is an equally sincere apology to Ozzy’s son and daughter. Most of the other tracks send out a message of “don’t criticize, you wouldn’t know what I’ve been through”, at times turning incredibly personal, such as in the chillingly earnest Running Out Of Time
. Ozzy’s lyrical ability and delivery shine through, with potentially whiny lines like ”tried to be a father, things just made it harder, sorry if I made you cry”
being delivered in a matter-of-fact fashion that extrudes all sappiness from them. This is Ozzy’s little slice of reality, pure and simple.
The exception is Dreamer
, which, with its peaceful/environmentalistic message and quiet, balladsy tone, seems to be Ozzy’s attempt at Imagine
, as well as a shameless attack on the airwaves. Still, even this song has reality-based lyrics and addresses a very real and present problem in a stating-the-facts way.
Musically, things are equally as interesting. Even though the heavy effect-ladening of this album makes it sound a little plastic, Zakk Wylde’s driving guitar roar cuts through the gloss to bring this album back Down To Earth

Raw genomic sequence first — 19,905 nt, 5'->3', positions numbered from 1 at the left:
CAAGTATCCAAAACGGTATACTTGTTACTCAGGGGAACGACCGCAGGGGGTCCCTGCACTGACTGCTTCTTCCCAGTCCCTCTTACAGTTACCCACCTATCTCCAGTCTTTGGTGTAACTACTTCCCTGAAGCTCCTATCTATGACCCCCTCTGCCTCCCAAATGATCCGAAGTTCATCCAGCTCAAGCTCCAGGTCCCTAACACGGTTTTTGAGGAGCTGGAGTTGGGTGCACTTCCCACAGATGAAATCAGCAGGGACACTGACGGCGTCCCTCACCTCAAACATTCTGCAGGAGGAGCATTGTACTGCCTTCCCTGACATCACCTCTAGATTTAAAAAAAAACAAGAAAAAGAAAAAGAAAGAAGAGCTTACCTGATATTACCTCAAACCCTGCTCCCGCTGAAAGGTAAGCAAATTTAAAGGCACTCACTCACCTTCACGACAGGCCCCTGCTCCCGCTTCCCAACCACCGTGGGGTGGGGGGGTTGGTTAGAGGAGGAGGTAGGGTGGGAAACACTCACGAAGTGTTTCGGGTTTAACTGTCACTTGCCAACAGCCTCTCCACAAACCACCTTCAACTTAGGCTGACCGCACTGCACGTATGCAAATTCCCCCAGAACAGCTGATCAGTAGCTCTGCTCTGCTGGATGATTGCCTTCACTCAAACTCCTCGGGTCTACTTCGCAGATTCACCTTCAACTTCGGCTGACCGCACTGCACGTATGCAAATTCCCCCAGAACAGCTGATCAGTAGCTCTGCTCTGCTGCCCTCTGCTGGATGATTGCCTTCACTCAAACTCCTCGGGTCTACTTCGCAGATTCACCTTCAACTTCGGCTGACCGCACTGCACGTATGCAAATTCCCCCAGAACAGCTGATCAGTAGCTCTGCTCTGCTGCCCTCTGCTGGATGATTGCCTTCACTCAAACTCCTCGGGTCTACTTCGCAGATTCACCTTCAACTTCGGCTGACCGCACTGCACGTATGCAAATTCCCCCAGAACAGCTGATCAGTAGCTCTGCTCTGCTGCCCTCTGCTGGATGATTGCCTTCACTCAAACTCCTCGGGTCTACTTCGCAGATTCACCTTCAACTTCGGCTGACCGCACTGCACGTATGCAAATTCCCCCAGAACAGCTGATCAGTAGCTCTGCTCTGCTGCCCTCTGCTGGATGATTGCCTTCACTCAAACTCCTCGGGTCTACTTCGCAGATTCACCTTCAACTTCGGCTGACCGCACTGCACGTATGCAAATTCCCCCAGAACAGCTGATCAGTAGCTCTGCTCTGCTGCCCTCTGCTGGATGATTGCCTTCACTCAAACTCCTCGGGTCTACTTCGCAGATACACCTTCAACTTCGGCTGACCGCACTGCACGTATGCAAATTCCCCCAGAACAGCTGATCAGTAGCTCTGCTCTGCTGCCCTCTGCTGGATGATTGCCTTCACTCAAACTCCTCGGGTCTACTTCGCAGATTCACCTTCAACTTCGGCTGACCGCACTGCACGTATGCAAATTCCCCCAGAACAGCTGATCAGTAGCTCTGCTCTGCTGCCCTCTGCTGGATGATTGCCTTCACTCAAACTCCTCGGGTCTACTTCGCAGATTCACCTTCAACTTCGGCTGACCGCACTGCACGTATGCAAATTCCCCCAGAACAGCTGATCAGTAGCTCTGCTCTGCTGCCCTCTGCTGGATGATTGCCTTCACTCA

(pun intended). Listening to the blond viking’s performance here, it becomes hard to believe that he actually hated the material, as he openly stated in an interview at the time of the album’s release. In that article, Wylde referred to his work on Down To Earth
in these terms: ”Ozzy is like a father to me, and sometimes fathers ask you to do things you don’t really enjoy doing, but you have to carry them through out of love and respect for them”
. And carry it through he did, with flying colours – his trademark heavy riffing, guitar squeals and jaw-dropping solos are the highlight of this album, helping raise the material to heights unsuspected by WASP’s Joe Holmes, the original guitarist Ozzy had worked with.
Zakk’s tour de force all but drowns out Rob Trujillo and Mike Bordin’s performance; however, the pair deliver typically confident performances, with the affable Hispanic bassist in particular delivering some wicked mast runs on his five strings. Together with the understated but omnipresent keyboard work, they provide a fitting background track to Wylde and Osbourne’s show of skill.
But the real standout here are the songs. Ten out of the eleven tracks here are clearly above-average, and about half of those are standouts. Top billing has to go to Junkie